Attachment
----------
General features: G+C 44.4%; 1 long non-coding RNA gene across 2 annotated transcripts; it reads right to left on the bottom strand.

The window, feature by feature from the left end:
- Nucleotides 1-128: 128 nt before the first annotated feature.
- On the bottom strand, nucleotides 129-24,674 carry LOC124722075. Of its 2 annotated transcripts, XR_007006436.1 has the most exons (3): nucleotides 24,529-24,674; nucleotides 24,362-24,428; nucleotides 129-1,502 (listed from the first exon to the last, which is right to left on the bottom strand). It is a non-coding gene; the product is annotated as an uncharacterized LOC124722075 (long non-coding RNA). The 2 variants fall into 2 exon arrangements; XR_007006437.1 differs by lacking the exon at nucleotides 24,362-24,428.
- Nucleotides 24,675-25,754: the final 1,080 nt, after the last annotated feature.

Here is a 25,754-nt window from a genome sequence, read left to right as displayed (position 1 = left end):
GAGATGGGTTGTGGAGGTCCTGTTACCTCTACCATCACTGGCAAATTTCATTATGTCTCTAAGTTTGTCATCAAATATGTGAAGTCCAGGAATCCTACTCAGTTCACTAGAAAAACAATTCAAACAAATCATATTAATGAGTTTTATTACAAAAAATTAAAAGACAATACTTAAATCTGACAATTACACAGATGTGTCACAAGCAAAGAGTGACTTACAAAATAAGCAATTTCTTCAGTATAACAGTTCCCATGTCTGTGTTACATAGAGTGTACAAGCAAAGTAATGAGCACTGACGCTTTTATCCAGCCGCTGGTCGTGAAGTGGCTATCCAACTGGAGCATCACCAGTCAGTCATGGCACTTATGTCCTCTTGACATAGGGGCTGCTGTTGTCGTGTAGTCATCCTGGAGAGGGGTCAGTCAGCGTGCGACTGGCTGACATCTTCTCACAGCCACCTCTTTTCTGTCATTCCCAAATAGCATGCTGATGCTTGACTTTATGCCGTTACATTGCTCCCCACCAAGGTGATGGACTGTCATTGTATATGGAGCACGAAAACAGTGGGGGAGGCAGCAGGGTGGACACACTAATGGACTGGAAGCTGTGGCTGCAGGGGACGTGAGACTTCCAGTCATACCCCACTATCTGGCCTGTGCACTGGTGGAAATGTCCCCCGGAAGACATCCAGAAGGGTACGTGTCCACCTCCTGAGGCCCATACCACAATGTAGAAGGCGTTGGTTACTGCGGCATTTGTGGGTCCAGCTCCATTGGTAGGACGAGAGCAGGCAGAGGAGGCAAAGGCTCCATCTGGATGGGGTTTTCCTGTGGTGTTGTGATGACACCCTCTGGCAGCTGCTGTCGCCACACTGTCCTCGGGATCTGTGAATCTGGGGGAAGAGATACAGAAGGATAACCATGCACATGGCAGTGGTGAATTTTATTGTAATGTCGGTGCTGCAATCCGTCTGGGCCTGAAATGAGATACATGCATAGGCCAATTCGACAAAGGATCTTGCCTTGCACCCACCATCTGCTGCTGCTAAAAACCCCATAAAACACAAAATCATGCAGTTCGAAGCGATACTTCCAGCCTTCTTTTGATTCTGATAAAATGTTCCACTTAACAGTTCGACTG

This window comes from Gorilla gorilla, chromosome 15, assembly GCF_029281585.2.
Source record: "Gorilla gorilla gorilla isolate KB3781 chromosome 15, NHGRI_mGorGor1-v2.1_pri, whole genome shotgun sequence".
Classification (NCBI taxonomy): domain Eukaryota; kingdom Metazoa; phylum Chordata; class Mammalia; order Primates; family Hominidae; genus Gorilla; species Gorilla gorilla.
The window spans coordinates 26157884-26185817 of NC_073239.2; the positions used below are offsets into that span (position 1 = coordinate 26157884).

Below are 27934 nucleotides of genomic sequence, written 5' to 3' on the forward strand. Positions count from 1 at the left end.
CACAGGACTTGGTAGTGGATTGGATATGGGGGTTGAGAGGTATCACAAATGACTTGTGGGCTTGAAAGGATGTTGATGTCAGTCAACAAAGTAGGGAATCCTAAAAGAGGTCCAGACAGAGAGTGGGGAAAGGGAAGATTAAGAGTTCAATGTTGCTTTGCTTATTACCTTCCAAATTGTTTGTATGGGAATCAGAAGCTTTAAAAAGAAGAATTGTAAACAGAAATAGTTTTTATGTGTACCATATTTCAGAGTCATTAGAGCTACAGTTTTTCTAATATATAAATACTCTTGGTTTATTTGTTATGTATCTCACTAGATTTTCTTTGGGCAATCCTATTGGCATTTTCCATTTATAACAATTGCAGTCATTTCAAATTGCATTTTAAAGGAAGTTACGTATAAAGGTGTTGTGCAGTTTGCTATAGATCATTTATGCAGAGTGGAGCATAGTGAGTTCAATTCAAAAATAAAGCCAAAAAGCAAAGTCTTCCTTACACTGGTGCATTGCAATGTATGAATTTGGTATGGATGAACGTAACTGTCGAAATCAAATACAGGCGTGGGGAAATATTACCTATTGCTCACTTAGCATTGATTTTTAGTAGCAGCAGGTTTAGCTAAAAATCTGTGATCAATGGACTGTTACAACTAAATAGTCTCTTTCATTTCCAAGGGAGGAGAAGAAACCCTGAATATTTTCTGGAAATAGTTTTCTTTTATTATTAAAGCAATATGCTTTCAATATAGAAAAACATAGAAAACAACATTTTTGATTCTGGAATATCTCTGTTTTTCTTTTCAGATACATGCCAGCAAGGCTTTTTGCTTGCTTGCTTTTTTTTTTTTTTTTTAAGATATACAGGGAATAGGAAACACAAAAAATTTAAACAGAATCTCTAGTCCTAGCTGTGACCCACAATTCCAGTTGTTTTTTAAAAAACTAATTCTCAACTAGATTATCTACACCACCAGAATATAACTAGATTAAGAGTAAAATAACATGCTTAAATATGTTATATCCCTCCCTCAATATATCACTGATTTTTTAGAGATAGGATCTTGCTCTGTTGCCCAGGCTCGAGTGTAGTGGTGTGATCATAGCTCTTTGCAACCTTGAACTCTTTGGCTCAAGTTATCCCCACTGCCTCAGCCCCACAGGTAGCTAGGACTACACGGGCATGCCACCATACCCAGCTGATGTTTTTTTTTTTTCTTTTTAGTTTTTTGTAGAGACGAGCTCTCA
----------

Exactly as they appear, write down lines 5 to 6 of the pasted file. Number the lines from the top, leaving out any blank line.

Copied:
- Nucleotides 24,675-25,754: the final 1,080 nt, after the last annotated feature.

Here is a 25,754-nt window from a genome sequence, read left to right as displayed (position 1 = left end):